The best approach, generally, is to prevent rowcount messages being sent, unless they are required, but the tricky part is accommodating legacy applications that use, and often misuse, these messages. Additionally, sending these messages can sometimes be a problem for asynchronous processing of procedures by intermediate layers of database applications such as ORMs. The rowcount messages are much slower to be transmitted to the client than the result of the stored procedure, and this can block threads.
PE009 No SET NOCOUNT ON before DML
You’re queries will often perform poorly if your WHERE clause includes a NOT IN predicate that references a subquery. The optimizer will likely have to use a table scan instead of an index seek, even if there is a suitable index. You can almost always get a better-performing query by using a left outer join and checking for a NULL in a suitable NOT NULLable column on the right-hand side.
Unlike some relational database management systems (RDBMSs), SQL Server does not automatically index a foreign key column, even though an index will likely be needed. It is left to the implementers of the RDBMS as to whether an index is automatically created to support a foreign key constraint. SQL Server chooses not to do so, probably because, if the referenced table is a lookup table with just a few values, an index isn’t useful. SQL Server also does not mandate a NOT NULL constraint on the foreign key, perhaps to allow rows that aren’t related to the referenced table.
Even if you’re not joining the two tables via the primary and foreign keys, with a table of any size, an index is usually necessary to check changes to PRIMARY KEY constraints against referencing FOREIGN KEY constraints in other tables to verify that changes to the primary key are reflected in the foreign key
In the WHERE clause of a query it is good to avoid having a column reference or variable embedded within an expression, or used as a parameter of a function. A column reference or variable is best used as a single element on one side of the comparison operator , otherwise it will most probably trigger a table scan, which is expensive in a table of any size.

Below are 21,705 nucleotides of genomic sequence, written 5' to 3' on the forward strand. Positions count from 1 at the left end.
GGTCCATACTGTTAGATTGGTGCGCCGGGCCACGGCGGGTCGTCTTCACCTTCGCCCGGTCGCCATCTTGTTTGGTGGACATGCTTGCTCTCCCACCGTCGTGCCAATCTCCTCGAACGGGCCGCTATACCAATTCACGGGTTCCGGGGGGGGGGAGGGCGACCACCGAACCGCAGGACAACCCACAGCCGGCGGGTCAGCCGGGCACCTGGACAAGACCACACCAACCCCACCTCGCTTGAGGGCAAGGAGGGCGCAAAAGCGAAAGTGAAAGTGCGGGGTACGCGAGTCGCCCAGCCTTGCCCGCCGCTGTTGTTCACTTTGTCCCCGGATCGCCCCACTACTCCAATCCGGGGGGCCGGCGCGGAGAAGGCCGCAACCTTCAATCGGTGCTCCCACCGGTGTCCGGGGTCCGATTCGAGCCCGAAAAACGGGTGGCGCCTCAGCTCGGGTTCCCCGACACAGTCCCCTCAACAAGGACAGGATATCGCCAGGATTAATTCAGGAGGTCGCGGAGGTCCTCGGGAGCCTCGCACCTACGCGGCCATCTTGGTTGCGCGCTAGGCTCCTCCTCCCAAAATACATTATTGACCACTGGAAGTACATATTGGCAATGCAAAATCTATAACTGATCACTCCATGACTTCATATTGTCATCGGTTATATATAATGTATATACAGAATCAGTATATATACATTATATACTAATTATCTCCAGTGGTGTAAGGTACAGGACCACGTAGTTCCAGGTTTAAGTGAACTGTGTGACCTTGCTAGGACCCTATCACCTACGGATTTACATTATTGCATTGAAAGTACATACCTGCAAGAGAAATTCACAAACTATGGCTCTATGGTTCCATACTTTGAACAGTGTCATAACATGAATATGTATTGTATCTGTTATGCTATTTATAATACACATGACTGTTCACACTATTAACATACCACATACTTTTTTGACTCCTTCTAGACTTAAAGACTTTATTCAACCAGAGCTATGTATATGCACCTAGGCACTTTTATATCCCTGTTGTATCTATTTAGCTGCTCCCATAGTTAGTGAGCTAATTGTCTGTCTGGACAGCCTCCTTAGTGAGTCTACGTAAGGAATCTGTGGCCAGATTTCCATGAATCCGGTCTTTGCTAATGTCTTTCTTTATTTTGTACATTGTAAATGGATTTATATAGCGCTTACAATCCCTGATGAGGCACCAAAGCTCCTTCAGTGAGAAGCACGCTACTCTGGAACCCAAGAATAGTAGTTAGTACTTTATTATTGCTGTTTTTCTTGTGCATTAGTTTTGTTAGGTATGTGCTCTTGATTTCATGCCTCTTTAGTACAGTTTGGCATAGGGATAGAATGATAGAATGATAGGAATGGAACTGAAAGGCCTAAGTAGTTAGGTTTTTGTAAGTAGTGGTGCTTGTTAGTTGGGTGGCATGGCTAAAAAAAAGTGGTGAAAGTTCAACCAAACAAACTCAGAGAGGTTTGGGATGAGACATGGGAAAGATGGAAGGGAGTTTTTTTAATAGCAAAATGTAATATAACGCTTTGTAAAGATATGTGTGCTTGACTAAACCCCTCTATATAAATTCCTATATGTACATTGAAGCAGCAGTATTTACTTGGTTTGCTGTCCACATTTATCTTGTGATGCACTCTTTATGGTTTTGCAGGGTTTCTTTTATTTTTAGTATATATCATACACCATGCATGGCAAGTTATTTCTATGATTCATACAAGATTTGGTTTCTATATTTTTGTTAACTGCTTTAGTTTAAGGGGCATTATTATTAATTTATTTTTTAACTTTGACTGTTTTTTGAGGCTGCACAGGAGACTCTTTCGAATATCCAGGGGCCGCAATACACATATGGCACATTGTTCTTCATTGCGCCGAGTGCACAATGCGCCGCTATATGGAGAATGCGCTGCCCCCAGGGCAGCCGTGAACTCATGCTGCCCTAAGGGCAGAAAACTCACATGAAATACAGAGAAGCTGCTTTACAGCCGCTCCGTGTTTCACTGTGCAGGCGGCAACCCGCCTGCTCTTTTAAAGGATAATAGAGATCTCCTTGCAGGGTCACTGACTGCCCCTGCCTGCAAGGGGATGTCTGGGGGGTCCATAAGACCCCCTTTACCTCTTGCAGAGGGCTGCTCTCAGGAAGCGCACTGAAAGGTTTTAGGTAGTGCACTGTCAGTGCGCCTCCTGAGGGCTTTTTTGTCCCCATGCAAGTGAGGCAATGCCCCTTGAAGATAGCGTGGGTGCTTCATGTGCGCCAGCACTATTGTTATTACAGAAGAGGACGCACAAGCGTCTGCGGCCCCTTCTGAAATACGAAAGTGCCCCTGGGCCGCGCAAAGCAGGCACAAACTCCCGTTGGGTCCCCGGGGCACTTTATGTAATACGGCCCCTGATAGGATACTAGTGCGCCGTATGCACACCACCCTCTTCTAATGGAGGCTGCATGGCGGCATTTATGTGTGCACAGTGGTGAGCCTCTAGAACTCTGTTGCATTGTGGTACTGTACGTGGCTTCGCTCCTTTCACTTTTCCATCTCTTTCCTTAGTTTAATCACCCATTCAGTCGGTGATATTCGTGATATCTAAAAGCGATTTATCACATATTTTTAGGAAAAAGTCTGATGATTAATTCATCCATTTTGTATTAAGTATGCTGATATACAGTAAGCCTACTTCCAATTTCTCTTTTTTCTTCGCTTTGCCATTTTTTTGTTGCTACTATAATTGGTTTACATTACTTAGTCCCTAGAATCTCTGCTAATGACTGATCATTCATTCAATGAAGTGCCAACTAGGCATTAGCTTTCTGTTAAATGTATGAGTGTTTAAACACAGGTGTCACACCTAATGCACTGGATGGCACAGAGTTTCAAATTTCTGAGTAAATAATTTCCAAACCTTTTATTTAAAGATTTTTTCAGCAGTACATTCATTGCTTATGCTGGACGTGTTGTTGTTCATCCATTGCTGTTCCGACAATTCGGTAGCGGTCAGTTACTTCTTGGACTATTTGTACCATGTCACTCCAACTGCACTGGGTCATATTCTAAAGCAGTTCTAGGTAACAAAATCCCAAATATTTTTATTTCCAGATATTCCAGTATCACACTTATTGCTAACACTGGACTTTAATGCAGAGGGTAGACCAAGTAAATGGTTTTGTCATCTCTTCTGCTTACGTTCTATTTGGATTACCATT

If the value of the function does not depend on the data row that you wish to select, then it is better to put its value in a variable before the SELECT query and use the variable instead.
The incorrect use of a non-schema bound scalar UDF, as a global database constant, is a major performance problem and must be winkled out of any production code. The problem arises because SQL Server doesn’t trust non-schema verified scalar functions as being precise and deterministic, and so chooses the safest, though slowest, option when executing them. It’s a slightly insidious problem because it doesn’t really show its full significance in the execution plan, though an Extended Events session will reveal what is really going on.
It is tempting to use SELECT DISTINCT to eliminate duplicate rows in a join. However, it’s much better to determine why rows are being duplicated and fix the problem.
If you are using a NOT IN predicate to select only those rows that match the results returned by a subquery or expression, make sure there are no NULL values in those results. Otherwise, your outer query won’t return the results you expect. In the case of both IN and NOT IN, it is better to use an appropriate outer join.
It is very easy to delete an entire table when you mean to delete just one or more rows. There are occasionally good reasons for using DELETE to clear a table entirely. If you need to clear a table that is involved in replication or log shipping, or a table that has foreign key constraints that reference it, you have no choice. Otherwise, it is more usual to use the TRUNCATE TABLE statement that quickly deletes all records in a table by deallocating the data pages used by the table. The DELETE statement logs the deletions, aand establishes locks whereas the TRUNCATE statement only uses the transaction log to record the page deallocation. It also resets the IDENTITY back to the SEED, and the deallocated pages are recycled.
It is very easy to update an entire table, over-writing the data in it, when you mean to update just one or more rows. At the console, Delete or Update statements should also be in a transaction so you can check the result before committing.